Selling goods from the UK to EU: What are sellers now expected to do?

Uk to Eu import

Selling goods from the UK to EU: What are sellers now expected to do?

The UK has not been part of the EU’s single market for almost a year now, but despite this the additional regulations imposed for shipping goods to and from the EU are still causing some confusion for those involved in selling and fulfilling business to consumer sales between the UK and remaining EU countries. 

If you fall into this category; either as an independent multichannel retailer or 3PL fulfilment organisation who supports multiple multichannel B2C retailers; this article will help you in understanding some of the options available, and what they mean to you.

The Tax conundrum: Who pays what now?

When selling to non-UK customer you can’t charge the buyer UK VAT. Therefore for the majority of goods being sold online they should be zero-rated and tax is calculated based on the destination countries VAT rates. Therefore you should declare order values exclusive of UK VAT so the correct Gross Order Value can be calculated against the goods. 

Zero-rated goods are still subject to tax, the seller still needs to account for them through VAT accounts and report them on VAT returns. This makes selling into the EU rather complex, as you would need to register, declare and pay VAT in each of the EU countries in which they sell to consumers. That was until the introduction of IOSS…

What does IOSS mean? 

The introduction of Import One Stop Shop (IOSS) enabled registration for VAT in a single EU state, therefore filing a single VAT return for all EU transactions up to the value of €150. The idea being it simplifies the process of accounting for VAT as you have a single VAT rate for the EU member state which all EU transactions can be calculated against. You still need to calculate the correct Gross order value to be charged to the customer, but at least it’s only one VAT rate that needs to be considered.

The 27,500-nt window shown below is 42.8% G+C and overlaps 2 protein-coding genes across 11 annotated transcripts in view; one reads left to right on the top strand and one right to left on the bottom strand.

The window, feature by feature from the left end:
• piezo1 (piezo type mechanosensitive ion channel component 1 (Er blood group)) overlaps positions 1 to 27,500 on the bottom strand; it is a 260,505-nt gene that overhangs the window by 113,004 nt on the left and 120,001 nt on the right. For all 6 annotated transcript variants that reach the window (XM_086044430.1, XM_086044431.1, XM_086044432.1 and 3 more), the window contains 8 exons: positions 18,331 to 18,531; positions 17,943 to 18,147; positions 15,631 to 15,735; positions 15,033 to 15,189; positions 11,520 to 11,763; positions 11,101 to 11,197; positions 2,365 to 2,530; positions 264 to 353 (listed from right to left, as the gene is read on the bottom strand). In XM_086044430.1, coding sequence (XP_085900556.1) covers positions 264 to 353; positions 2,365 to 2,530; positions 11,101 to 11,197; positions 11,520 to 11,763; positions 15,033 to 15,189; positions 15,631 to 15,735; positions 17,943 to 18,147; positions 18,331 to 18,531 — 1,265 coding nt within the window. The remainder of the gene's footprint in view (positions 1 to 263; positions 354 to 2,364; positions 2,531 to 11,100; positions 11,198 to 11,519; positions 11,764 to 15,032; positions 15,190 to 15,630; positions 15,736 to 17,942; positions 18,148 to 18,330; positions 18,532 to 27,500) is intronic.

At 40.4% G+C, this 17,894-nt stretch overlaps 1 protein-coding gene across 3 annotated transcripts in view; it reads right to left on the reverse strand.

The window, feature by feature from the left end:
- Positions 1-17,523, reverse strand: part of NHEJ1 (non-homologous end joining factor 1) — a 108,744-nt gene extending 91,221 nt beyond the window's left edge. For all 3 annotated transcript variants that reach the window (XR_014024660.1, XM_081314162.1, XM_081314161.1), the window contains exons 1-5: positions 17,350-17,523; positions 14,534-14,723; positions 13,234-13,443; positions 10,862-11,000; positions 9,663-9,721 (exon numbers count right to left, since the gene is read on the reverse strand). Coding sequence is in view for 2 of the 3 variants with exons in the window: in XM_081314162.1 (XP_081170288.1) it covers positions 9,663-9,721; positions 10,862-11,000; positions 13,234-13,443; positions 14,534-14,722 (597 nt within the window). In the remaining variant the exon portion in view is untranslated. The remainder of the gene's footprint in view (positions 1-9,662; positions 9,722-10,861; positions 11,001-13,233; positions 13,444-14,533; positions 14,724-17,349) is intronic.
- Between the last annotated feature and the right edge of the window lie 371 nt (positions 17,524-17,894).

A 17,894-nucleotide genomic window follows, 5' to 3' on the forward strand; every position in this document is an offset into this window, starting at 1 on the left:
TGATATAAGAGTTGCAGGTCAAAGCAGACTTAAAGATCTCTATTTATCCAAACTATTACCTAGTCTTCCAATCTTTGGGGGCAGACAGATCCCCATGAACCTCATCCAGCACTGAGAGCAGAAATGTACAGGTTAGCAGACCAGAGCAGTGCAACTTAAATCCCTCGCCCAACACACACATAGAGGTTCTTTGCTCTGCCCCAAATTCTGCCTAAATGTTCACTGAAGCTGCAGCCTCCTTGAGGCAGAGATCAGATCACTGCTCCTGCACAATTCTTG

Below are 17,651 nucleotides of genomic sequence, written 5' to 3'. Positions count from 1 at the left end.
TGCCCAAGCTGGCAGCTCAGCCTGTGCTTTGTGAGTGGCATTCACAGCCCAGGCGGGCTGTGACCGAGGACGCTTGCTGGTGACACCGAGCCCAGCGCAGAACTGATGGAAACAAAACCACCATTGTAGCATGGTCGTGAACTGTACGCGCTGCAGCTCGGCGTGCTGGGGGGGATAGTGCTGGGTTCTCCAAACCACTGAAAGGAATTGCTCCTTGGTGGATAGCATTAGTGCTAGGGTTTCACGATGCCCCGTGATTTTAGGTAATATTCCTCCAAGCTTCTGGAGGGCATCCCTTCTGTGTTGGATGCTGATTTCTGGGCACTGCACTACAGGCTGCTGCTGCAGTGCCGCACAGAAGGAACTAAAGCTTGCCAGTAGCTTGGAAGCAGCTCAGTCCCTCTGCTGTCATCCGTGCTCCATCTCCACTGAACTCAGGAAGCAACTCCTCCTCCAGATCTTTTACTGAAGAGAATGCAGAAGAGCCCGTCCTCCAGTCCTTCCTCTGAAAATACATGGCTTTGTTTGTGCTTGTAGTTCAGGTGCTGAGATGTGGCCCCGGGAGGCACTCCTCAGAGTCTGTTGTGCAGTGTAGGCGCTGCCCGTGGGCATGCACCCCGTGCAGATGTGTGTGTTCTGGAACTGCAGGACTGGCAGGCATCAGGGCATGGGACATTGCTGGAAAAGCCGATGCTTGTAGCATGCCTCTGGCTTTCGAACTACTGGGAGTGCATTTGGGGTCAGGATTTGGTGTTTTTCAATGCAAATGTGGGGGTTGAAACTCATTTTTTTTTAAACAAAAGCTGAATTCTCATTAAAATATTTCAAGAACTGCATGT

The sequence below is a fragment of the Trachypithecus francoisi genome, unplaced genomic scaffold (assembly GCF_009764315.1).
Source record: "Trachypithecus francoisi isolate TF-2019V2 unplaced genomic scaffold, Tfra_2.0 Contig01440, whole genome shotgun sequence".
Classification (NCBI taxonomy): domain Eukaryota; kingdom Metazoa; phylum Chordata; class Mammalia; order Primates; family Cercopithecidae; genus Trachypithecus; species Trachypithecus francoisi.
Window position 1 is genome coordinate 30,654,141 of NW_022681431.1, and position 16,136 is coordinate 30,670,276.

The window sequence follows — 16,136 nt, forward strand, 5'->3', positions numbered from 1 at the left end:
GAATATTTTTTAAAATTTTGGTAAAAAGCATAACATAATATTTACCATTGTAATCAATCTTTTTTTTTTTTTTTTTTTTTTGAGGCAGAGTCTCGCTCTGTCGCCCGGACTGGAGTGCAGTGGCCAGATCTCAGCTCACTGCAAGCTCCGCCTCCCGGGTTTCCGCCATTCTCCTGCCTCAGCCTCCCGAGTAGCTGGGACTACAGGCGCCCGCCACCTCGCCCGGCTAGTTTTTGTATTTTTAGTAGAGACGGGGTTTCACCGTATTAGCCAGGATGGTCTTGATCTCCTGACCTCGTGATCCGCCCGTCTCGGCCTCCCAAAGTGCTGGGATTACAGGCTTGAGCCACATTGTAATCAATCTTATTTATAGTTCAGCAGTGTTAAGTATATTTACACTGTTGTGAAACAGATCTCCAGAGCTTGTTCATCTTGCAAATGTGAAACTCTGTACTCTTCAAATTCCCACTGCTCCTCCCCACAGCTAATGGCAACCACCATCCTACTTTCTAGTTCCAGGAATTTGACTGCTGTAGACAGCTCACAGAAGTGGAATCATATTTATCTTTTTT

For those that use online marketplaces such as Amazon and eBay it is even simpler, as the online marketplace provider takes on the responsibility of being the supplier and therefore the responsibility of accounting for VAT at the point of sale. Once registered, you receive an IOSS vat number for shipping. So if self-registered, it will be an IOSS number unique to your business. If using a registered online marketplace, they will provide you with their unique IOSS number. 

Once you have a valid IOSS number you just need to ensure the order value is less than €150 (excluding UK VAT) and the number is provided to the chosen shipping provider so they can prove to customs that VAT has already been paid. If the order value is over €150, or you don’t have a valid IOSS number to use then the two options commonly used are DDP (Delivered Duty Paid) and DAP/DDU (Delivered at Place). 

DDP

This is where the seller takes responsibility for all customs tax and duty. In this scenario it is important that Tax and Duty is calculated and added at the point of sale. It can not be charged retrospectively, and so if not calculated correctly the seller can become liable for charges not covered by the sale. 

DAP/DDU

DAP replaced DDU (Delivered Duty Unpaid), but as DDU is still commonly used it’s been included here. Essentially this is where the buyer is responsible for covering all tax and duty custom charges. 

Both DDP and IOSS provide the customer with a great experience as they have no hidden fees and what they pay at checkout is all they have to worry about. 

In contrast, although DAP removes all responsibility from the seller, de-risking the sale, it can negatively impact the experience the buyer has. This is because they may receive fees they were unaware of, which could impact future sales and customer loyalty.

Final thoughts 

So, it’s a balance of discovering which is going to be the easiest, lowest risk route for you as a seller vs. the experience offered to your customer when buying goods from you.

By now you can probably see why since Brexit this topic has caused so many issues, not surprising when we consider that 48% of all exports from the UK end up within one of the EU member states.

All that said, with the introduction of IOSS, it should help simplify the process for selling goods to the EU enough for multichannel retailers to continue to expand their international operations further, which can only be a positive thing for all those that are involved in supporting them fulfil their orders. To make things as simple as possible, Mintsoft customers can now input IOSS numbers directly into their dashboard. The IOSS number will then automatically be provided to your courier of choice, so once you’ve inputted the data, your Mintsoft platform will take care of the rest. Mintsoft’s marketplace integrations also make shipping to the EU even easier, by allowing you to manage everything from one centralised location.

Find out more about our Shipping Management solutions here. Or, if you’d like to know more about Mintsoft, why not book in a personalised demo with a member of our team today?